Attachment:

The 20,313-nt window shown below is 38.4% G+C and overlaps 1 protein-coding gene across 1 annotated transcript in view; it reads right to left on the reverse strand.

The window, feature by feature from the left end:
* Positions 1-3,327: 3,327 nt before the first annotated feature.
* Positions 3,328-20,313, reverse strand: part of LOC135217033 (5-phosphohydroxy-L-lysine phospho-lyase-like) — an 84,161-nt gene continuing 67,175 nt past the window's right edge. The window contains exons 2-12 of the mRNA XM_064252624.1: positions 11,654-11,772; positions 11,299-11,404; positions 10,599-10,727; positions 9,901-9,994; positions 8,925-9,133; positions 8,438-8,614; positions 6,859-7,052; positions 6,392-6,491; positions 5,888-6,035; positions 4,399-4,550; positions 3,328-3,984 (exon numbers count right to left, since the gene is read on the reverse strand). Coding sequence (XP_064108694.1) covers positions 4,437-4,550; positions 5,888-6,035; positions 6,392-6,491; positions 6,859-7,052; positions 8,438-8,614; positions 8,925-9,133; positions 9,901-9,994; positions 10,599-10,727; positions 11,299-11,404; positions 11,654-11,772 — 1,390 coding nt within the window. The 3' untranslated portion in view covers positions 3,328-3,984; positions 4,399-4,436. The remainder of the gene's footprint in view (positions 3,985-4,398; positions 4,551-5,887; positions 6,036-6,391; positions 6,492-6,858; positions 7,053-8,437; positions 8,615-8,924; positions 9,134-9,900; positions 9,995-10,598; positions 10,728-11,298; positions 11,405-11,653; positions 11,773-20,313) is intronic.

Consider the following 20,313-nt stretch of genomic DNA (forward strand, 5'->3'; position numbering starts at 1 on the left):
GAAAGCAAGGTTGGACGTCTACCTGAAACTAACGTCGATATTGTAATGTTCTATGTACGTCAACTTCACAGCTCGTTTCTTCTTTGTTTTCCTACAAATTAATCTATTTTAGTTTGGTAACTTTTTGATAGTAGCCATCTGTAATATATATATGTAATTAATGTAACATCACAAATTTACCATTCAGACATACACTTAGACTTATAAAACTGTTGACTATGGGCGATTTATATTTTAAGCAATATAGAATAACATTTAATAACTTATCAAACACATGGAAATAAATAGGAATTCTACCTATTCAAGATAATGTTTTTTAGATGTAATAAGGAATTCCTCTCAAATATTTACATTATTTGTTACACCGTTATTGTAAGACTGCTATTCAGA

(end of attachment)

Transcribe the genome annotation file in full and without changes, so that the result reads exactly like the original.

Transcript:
The 20,313-nt window shown below is 38.4% G+C and overlaps 1 protein-coding gene across 1 annotated transcript in view; it reads right to left on the reverse strand.

The window, feature by feature from the left end:
* Positions 1-3,327: 3,327 nt before the first annotated feature.
* Positions 3,328-20,313, reverse strand: part of LOC135217033 (5-phosphohydroxy-L-lysine phospho-lyase-like) — an 84,161-nt gene continuing 67,175 nt past the window's right edge. The window contains exons 2-12 of the mRNA XM_064252624.1: positions 11,654-11,772; positions 11,299-11,404; positions 10,599-10,727; positions 9,901-9,994; positions 8,925-9,133; positions 8,438-8,614; positions 6,859-7,052; positions 6,392-6,491; positions 5,888-6,035; positions 4,399-4,550; positions 3,328-3,984 (exon numbers count right to left, since the gene is read on the reverse strand). Coding sequence (XP_064108694.1) covers positions 4,437-4,550; positions 5,888-6,035; positions 6,392-6,491; positions 6,859-7,052; positions 8,438-8,614; positions 8,925-9,133; positions 9,901-9,994; positions 10,599-10,727; positions 11,299-11,404; positions 11,654-11,772 — 1,390 coding nt within the window. The 3' untranslated portion in view covers positions 3,328-3,984; positions 4,399-4,436. The remainder of the gene's footprint in view (positions 3,985-4,398; positions 4,551-5,887; positions 6,036-6,391; positions 6,492-6,858; positions 7,053-8,437; positions 8,615-8,924; positions 9,134-9,900; positions 9,995-10,598; positions 10,728-11,298; positions 11,405-11,653; positions 11,773-20,313) is intronic.

Consider the following 20,313-nt stretch of genomic DNA (forward strand, 5'->3'; position numbering starts at 1 on the left):
GAAAGCAAGGTTGGACGTCTACCTGAAACTAACGTCGATATTGTAATGTTCTATGTACGTCAACTTCACAGCTCGTTTCTTCTTTGTTTTCCTACAAATTAATCTATTTTAGTTTGGTAACTTTTTGATAGTAGCCATCTGTAATATATATATGTAATTAATGTAACATCACAAATTTACCATTCAGACATACACTTAGACTTATAAAACTGTTGACTATGGGCGATTTATATTTTAAGCAATATAGAATAACATTTAATAACTTATCAAACACATGGAAATAAATAGGAATTCTACCTATTCAAGATAATGTTTTTTAGATGTAATAAGGAATTCCTCTCAAATATTTACATTATTTGTTACACCGTTATTGTAAGACTGCTATTCAGA